All Scriptural Sermons Ought to Be Evangelistic (J.I. Packer)

“Insofar as the preaching at our Sunday services is scriptural, those services will of necessity be evangelistic. It is a mistake to suppose that evangelistic sermons are a special brand of sermons, having their own peculiar style and conventions; evangelistic sermons are just scriptural sermons, the sort of sermons that a man cannot help preaching if he is preaching the Bible biblically. Proper sermons seek to expound and apply what is in the Bible. But what is in the Bible is just the whole counsel of God for man’s salvation; all Scripture bears witness, in one way or another, to Christ, and all biblical themes relate to him. All proper sermons, therefore, will of necessity declare Christ in some fashion and so be more or less directly evangelistic. Some sermons, of course, will aim more narrowly and exclusively at converting sinners than do others. But you cannot present the Lord Jesus Christ as the Bible presents him, as God’s answer to every problem in the sinner’s relationship with himself, and not be in effect evangelistic all the time. The Lord Jesus Christ, said Robert Bolton, is ‘offered most freely, and without exception of any person, every Sabbath, every Sermon, either in plaine, and direct terms, or implyedly, at the least.’ So it is, inevitably, wherever the Bible is preached biblically. And there is something terribly wrong in any church, or any man’s ministry, to which Bolton’s generalization does not apply.”

—J.I. Packer, Evangelism and the Sovereignty of God (Westmont, IL: IVP Books, 2012), pp. 62-63.

The Jephthah Cycle: A God Impatient with Misery (Judges 10:6-11:11)

The Jephthah Cycle: A God Impatient with Misery (Judges 10:6-11:11)
CrossWay Community Church
May 1st, 2022

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Did Jephthah Really Kill His Daughter? (Judges 11:29-40)

Introduction to the debate

The passage in view is Judges 11:29-40. It says that “Jephthah made a vow to the Lord and said, ‘If you will give the Ammonites into my hand, then whatever comes out from the doors of my house to meet me when I return in peace from the Ammonites shall be the Lord’s, and I will offer it up for a burnt offering” (vv.30-31, ESV). Later when his daughter, his only child, is the first one that comes out to meet him upon his return, the passage states that he “did with her according to his vow that he had made” (v.39). Many therefore understandably conclude the Jephthah (wrongly) offered his daughter as a human sacrifice to God. For convenience, here on out, I’ll call this the “sacrifice view,” or SV for short.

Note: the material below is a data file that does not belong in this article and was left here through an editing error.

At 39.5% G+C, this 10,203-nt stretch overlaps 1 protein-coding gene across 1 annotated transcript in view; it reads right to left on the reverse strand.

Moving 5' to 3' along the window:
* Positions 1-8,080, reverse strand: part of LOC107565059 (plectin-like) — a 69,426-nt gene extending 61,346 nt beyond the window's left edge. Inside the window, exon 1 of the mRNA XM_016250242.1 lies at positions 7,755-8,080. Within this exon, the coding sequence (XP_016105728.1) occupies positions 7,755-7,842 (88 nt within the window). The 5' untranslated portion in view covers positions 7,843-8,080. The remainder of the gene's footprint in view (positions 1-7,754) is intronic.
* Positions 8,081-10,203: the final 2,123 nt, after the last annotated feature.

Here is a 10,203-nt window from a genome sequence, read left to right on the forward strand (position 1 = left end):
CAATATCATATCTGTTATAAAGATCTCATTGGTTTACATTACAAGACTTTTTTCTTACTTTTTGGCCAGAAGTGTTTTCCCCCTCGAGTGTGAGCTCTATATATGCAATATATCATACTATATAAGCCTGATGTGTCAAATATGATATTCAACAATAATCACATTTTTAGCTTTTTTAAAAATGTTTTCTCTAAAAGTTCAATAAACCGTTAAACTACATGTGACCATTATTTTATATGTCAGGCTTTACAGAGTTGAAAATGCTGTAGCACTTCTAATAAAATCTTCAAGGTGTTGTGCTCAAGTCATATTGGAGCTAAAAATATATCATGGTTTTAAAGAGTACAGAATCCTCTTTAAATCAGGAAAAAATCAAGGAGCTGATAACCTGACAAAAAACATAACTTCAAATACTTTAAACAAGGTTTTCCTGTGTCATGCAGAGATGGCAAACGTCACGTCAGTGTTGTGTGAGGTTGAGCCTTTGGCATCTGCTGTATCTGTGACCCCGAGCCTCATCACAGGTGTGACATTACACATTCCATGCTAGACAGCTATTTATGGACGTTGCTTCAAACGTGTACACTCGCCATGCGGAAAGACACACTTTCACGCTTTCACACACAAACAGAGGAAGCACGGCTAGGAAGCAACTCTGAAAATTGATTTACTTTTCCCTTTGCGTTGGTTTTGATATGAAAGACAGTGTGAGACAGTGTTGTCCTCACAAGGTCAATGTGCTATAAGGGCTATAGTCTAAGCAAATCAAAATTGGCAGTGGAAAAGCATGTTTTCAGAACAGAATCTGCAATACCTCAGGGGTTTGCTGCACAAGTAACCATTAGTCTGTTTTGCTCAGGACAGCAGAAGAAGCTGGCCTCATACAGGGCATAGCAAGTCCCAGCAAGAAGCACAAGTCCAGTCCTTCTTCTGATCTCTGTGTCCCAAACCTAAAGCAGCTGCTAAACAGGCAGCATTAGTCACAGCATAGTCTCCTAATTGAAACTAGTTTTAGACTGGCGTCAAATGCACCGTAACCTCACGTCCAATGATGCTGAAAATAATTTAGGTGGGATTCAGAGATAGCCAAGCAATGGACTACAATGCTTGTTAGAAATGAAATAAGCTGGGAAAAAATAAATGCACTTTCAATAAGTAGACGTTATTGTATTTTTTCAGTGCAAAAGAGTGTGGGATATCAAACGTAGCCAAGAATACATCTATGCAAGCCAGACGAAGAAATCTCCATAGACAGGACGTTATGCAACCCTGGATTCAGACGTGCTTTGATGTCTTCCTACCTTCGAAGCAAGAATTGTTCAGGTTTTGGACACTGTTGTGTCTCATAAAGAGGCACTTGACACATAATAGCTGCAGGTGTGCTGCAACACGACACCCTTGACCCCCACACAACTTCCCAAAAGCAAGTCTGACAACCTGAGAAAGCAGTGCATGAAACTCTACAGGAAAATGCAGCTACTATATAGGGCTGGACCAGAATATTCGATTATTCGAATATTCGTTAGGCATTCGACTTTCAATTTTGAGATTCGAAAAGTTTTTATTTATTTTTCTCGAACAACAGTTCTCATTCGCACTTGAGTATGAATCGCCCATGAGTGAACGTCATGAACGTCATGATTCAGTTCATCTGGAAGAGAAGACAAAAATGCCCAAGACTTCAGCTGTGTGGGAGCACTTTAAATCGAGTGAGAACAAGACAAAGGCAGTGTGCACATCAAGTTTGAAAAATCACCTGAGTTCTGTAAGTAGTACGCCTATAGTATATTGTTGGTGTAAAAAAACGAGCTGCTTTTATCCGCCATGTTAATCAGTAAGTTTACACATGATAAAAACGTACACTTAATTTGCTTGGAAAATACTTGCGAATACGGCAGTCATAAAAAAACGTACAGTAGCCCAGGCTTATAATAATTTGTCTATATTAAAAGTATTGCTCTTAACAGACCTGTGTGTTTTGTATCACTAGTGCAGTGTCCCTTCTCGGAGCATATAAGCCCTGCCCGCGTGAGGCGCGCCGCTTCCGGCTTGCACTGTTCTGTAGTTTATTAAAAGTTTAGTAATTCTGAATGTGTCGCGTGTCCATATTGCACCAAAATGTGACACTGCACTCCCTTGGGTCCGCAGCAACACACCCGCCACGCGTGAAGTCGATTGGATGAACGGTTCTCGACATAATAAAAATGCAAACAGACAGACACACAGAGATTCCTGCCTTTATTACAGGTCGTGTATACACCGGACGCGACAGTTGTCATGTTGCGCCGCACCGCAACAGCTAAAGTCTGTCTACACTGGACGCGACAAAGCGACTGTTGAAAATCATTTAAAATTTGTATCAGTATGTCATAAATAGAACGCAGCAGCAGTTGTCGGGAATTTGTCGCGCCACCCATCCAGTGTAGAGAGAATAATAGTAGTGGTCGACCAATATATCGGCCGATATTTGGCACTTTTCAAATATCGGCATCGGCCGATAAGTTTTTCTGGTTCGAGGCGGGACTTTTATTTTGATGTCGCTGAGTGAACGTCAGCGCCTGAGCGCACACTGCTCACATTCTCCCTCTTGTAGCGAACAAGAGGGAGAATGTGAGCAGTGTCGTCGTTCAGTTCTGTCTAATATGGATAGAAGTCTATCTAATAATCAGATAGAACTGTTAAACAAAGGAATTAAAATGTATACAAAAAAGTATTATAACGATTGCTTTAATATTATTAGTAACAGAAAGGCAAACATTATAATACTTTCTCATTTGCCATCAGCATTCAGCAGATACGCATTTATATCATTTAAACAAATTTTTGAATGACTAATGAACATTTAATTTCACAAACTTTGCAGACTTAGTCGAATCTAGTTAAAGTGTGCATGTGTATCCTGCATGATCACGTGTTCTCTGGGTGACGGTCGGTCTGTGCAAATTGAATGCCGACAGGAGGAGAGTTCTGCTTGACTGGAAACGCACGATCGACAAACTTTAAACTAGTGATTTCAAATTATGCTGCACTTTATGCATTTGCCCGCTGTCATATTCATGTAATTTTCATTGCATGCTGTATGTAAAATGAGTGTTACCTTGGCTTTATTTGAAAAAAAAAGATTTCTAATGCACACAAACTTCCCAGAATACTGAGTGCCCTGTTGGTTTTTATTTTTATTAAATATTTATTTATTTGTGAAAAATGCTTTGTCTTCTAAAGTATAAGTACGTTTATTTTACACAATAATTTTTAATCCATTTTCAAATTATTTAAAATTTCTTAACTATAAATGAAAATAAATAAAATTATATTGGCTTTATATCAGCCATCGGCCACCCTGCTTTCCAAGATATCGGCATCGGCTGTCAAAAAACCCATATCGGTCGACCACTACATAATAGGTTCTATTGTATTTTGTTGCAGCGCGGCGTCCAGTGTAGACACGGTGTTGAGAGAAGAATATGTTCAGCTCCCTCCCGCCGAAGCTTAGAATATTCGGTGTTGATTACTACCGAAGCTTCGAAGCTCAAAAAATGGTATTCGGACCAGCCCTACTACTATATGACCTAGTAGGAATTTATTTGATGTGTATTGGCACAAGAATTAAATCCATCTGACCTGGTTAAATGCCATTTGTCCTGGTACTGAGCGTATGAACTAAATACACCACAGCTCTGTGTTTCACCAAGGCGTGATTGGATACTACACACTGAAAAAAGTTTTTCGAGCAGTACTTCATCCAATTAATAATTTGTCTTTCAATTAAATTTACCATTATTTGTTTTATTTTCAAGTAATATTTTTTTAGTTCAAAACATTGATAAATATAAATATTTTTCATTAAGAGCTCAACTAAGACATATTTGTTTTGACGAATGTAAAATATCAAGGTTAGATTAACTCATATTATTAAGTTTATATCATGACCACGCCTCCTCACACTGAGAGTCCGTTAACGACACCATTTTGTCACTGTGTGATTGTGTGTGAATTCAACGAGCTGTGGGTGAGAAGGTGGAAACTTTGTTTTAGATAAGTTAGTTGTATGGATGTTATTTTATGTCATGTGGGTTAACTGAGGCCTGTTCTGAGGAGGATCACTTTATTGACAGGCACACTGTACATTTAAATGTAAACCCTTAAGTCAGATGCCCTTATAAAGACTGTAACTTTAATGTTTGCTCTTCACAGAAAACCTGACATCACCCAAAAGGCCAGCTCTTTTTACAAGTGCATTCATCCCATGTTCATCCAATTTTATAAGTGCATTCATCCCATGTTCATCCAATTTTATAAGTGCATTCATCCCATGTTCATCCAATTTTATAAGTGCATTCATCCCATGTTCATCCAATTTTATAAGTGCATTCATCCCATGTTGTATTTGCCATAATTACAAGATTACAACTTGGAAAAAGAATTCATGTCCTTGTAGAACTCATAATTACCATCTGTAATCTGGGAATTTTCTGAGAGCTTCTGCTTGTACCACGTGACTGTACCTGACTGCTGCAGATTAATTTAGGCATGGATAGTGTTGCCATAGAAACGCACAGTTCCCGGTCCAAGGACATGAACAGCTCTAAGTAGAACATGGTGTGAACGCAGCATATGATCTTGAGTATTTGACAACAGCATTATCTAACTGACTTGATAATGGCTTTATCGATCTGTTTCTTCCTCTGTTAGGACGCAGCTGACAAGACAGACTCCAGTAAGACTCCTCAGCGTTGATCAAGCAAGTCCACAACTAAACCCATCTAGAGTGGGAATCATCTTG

However, as clear-cut as that may seem on the surface, some interpreters point to other details in the text that they feel lead in an alternative direction. Over and over the text places an interesting emphasis on Jephthah’s daughter’s virginity as the point of concern. This leads some to assume that, instead, Jephthah gave his daughter as an “offering” to the Lord in the form of dedicating her to the Lord’s service, like at the tabernacle, in a way that precluded marriage (see potentially Ex 38:8; 1 Sam 2:22; Lk 2:36-37; cf. 2 Mac 3:19-20; Pesikta Rabbati 26:6; 2 Baruch 10:19; Mishna Shekalim 8:5-6; Babylonian Talmud Kethuboth 106a). I’ll call this the “dedication view,” or DV for short.

Below I will list some of the reasons I can think of or have discovered for each of the two views, as well as some counterpoints where appropriate.

Not a prescriptive text

One thing first to note at the outset though: We do not find ourselves in a position of needing to defend Jephthah’s actions. So our motivation in asking this question, “Did Jephthah actually kill his daughter?” is not because, if he did, it puts a moral stain on the Bible, as if the Bible is holding Jephthah up as some moral exemplar. Rather, the Bible often records things that happened without necessarily condoning those things. So we don’t need to be motivated towards a particular interpretation because it “cleans things up” for us.

This is the classic difference between descriptive and prescriptive material in the Bible. That is, we should distinguish those times in which the Bible merely describes something that happened, without necessarily commending it or saying we should follow its example, and those times in which it prescribes things, like when it commands us to act a certain way.

The book of Judges, like most narratives, is almost wholly descriptive. Furthermore, the judges are hardly meant to be heroes we emulate. Rather, their imperfections are part of the message of the book. Their unsatisfactory character is meant to get us looking for something better.

The arguments and counterpoints involved

So with that throat-clearing out of the way, here are the arguments organized by the various issues.

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